for (ICombinatoricsVector<Integer> combination : gen)
               {
                   int sum = vectorSum(combination);
                   if(validateSum(sum, lowerLimit, upperLimit))
                       printVector(combination);
               }   
           }
    }

    public static boolean validateSum(Integer value, Integer lowerLimit, Integer upperLimit)
    {
        if(value <= upperLimit && value > lowerLimit)   
            return true;
        return false;           
    }

    public static Integer vectorSum(ICombinatoricsVector<Integer> vect)
    {
        Integer sum = 0;    
        for(int i = 0; i < vect.getSize(); i++) 
            sum += vect.getValue(i);
        return sum;
    }

    public static void printVector(ICombinatoricsVector<Integer> vect)
    {
        String output = ""; 
        for(int i = 0; i < vect.getSize(); i++)
            output += vect.getValue(i) + ", ";
        System.out.println(output);
    }

will return the output

9, 
1, 9, 
1, 8, 
5, 4, 
5, 4, 
4, 6, 
4, 6, 
3, 6, 
3, 7, 
3, 6, 
3, 7, 
6, 4, 
6, 3, 
6, 3, 
9, 1, 
7, 3, 
7, 2, 
7, 3, 
4, 6, 
3, 6, 
3, 7, 
8, 2, 
8, 1, 
2, 7, 
6, 3, 
3, 7, 
1, 5, 4, 
1, 5, 3, 
1, 5, 4, 
1, 5, 3, 
1, 5, 3, 
1, 4, 4, 
1, 3, 6, 
1, 3, 6, 
1, 6, 3, 
1, 6, 2, 
1, 6, 3, 
1, 7, 2, 
1, 7, 1, 
1, 3, 6, 
1, 8, 1, 
1, 2, 6, 
1, 2, 7, 
1, 1, 7, 
1, 6, 3, 
5, 4, 1, 
5, 3, 2, 
5, 3, 1, 
5, 4, 1, 
5, 3, 2, 
5, 3, 1, 
5, 2, 3, 
5, 1, 3, 
4, 3, 3, 
4, 3, 2, 
4, 3, 3, 
4, 4, 2, 
4, 4, 1, 
4, 3, 2, 
4, 3, 3, 
4, 2, 3, 
3, 6, 1, 
3, 4, 3, 
3, 4, 2, 
3, 4, 3, 
3, 3, 3, 
3, 1, 6, 
6, 3, 1, 
6, 2, 1, 
6, 1, 3, 
7, 2, 1, 
4, 3, 2, 
4, 3, 3, 
4, 2, 3, 
3, 1, 6, 
2, 1, 6, 
2, 1, 7, 
1, 6, 3, 
1, 5, 3, 1, 
1, 5, 3, 1, 
1, 5, 2, 1, 
1, 5, 1, 3, 
1, 4, 3, 2, 
1, 4, 3, 1, 
1, 4, 4, 1, 
1, 4, 3, 2, 
1, 4, 3, 1, 
1, 4, 2, 3,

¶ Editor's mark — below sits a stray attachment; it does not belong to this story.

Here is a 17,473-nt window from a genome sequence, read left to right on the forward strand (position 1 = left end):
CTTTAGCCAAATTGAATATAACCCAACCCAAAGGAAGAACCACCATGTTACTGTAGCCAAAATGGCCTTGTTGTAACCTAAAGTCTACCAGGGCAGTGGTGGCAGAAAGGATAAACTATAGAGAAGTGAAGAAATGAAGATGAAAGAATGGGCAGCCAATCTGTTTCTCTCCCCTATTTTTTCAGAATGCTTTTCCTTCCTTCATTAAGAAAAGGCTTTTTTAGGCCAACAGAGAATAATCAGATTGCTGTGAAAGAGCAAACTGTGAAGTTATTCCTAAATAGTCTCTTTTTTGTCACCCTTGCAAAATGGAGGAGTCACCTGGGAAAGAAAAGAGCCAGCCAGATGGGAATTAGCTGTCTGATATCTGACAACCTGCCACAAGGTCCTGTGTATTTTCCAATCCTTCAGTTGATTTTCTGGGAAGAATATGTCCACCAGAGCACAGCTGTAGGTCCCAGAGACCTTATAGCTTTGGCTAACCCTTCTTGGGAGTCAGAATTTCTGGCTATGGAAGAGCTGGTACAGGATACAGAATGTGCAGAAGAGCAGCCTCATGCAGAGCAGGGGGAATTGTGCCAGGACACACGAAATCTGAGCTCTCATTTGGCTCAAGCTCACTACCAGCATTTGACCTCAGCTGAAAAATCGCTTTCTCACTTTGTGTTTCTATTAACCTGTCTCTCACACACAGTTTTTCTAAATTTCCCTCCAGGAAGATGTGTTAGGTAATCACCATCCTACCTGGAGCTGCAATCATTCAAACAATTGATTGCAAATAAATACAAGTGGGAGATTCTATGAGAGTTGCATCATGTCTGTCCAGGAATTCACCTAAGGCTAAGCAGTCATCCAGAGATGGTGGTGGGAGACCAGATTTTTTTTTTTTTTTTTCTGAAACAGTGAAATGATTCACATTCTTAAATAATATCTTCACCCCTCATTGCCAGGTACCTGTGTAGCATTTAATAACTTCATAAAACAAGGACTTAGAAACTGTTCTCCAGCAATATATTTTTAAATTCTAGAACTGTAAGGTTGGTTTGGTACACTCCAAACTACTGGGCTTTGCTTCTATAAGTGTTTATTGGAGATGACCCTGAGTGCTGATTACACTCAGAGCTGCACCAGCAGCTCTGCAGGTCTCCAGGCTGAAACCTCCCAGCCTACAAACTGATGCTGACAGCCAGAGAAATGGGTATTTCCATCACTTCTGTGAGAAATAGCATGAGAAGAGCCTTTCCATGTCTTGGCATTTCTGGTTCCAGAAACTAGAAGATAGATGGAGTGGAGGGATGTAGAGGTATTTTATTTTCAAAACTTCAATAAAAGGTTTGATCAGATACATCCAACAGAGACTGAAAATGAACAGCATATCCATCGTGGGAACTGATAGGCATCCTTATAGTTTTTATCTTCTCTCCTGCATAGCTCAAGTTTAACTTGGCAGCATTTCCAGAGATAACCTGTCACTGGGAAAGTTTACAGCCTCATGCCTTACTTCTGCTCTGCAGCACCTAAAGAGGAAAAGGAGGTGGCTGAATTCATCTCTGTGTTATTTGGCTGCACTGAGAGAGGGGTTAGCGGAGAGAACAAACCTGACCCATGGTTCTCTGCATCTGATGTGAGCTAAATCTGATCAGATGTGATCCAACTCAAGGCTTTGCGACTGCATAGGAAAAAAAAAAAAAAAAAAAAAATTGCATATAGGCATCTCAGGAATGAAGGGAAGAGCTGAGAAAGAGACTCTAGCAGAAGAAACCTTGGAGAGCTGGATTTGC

1, 4, 1, 3, 
1, 3, 4, 2, 
1, 3, 4, 1, 
1, 3, 3, 2, 
1, 3, 3, 3, 
1, 3, 2, 3, 
1, 6, 2, 1, 
1, 4, 3, 2, 
1, 4, 3, 1, 
1, 4, 2, 3, 
1, 4, 1, 3, 
1, 3, 2, 3, 
1, 2, 1, 6, 
4, 3, 2, 1, 
4, 3, 2, 1, 
4, 2, 1, 3, 
3, 4, 2, 1, 
3, 3, 2, 1, 
3, 3, 1, 3, 
3, 2, 1, 3, 
4, 3, 2, 1, 
4, 2, 1, 3, 
3, 2, 1, 3, 
1, 3, 3, 2, 1, 
1, 3, 2, 1, 3, 
1, 3, 2, 1, 3, 
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I think this will be OK since I edited the question –  nikmin Mar 5 '13 at 14:48
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You can use recursion, however if you will tell what is your original problem and the constraints, then there could be a better solution. For recursion it will be something like this:

list = {1, 5, 4, 3, 6, 9, 7, 4, 3, 8, 2, 1, 6, 3, 7};
result = {};

function rec(index, max_sum) {
    if(index >= list.length) {
        print result;
        return;
    }
    for each list[i] where i >= index {
        // Case 1 - we take current element and go further
        if(list[i] <= max_sum) {
            result.insert(list[i]);
            rec(index + 1, max_sum - list[i]);
            result.remove(list[i]);
        }

        // Case 2 - we skip current element
        rec(index + 1, max_sum);
    }
}

N = 10;
rec(0, N);

This will just generate all possible combinations of numbers sum of which doesn't exceed N.